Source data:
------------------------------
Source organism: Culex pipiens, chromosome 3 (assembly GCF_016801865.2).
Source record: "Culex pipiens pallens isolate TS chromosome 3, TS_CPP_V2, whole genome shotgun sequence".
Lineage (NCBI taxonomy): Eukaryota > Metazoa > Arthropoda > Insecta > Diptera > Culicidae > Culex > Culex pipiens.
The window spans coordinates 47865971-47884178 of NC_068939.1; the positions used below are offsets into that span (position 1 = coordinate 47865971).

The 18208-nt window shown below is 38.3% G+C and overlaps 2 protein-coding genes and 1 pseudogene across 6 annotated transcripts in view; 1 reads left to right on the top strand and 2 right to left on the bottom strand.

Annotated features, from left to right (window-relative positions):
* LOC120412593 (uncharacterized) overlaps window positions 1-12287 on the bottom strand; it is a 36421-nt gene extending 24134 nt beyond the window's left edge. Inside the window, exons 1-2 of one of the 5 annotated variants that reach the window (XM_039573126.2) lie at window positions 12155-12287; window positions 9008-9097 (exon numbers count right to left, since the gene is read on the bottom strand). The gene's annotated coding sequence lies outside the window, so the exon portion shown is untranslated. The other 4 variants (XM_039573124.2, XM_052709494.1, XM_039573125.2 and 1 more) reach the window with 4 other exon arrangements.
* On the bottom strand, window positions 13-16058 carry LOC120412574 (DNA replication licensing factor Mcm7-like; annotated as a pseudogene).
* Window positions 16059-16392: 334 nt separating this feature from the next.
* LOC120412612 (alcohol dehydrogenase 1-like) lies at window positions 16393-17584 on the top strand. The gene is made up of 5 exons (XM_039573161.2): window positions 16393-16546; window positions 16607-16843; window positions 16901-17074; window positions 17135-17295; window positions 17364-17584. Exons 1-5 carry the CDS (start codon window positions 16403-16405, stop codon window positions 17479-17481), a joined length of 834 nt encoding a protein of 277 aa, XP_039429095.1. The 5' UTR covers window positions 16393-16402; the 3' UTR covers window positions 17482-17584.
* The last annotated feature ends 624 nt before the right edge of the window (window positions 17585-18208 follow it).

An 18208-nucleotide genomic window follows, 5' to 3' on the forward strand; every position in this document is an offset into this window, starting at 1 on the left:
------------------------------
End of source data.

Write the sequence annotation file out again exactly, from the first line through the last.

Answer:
Source organism: Culex pipiens, chromosome 3 (assembly GCF_016801865.2).
Source record: "Culex pipiens pallens isolate TS chromosome 3, TS_CPP_V2, whole genome shotgun sequence".
Lineage (NCBI taxonomy): Eukaryota > Metazoa > Arthropoda > Insecta > Diptera > Culicidae > Culex > Culex pipiens.
The window spans coordinates 47865971-47884178 of NC_068939.1; the positions used below are offsets into that span (position 1 = coordinate 47865971).

The 18208-nt window shown below is 38.3% G+C and overlaps 2 protein-coding genes and 1 pseudogene across 6 annotated transcripts in view; 1 reads left to right on the top strand and 2 right to left on the bottom strand.

Annotated features, from left to right (window-relative positions):
* LOC120412593 (uncharacterized) overlaps window positions 1-12287 on the bottom strand; it is a 36421-nt gene extending 24134 nt beyond the window's left edge. Inside the window, exons 1-2 of one of the 5 annotated variants that reach the window (XM_039573126.2) lie at window positions 12155-12287; window positions 9008-9097 (exon numbers count right to left, since the gene is read on the bottom strand). The gene's annotated coding sequence lies outside the window, so the exon portion shown is untranslated. The other 4 variants (XM_039573124.2, XM_052709494.1, XM_039573125.2 and 1 more) reach the window with 4 other exon arrangements.
* On the bottom strand, window positions 13-16058 carry LOC120412574 (DNA replication licensing factor Mcm7-like; annotated as a pseudogene).
* Window positions 16059-16392: 334 nt separating this feature from the next.
* LOC120412612 (alcohol dehydrogenase 1-like) lies at window positions 16393-17584 on the top strand. The gene is made up of 5 exons (XM_039573161.2): window positions 16393-16546; window positions 16607-16843; window positions 16901-17074; window positions 17135-17295; window positions 17364-17584. Exons 1-5 carry the CDS (start codon window positions 16403-16405, stop codon window positions 17479-17481), a joined length of 834 nt encoding a protein of 277 aa, XP_039429095.1. The 5' UTR covers window positions 16393-16402; the 3' UTR covers window positions 17482-17584.
* The last annotated feature ends 624 nt before the right edge of the window (window positions 17585-18208 follow it).

An 18208-nucleotide genomic window follows, 5' to 3' on the forward strand; every position in this document is an offset into this window, starting at 1 on the left: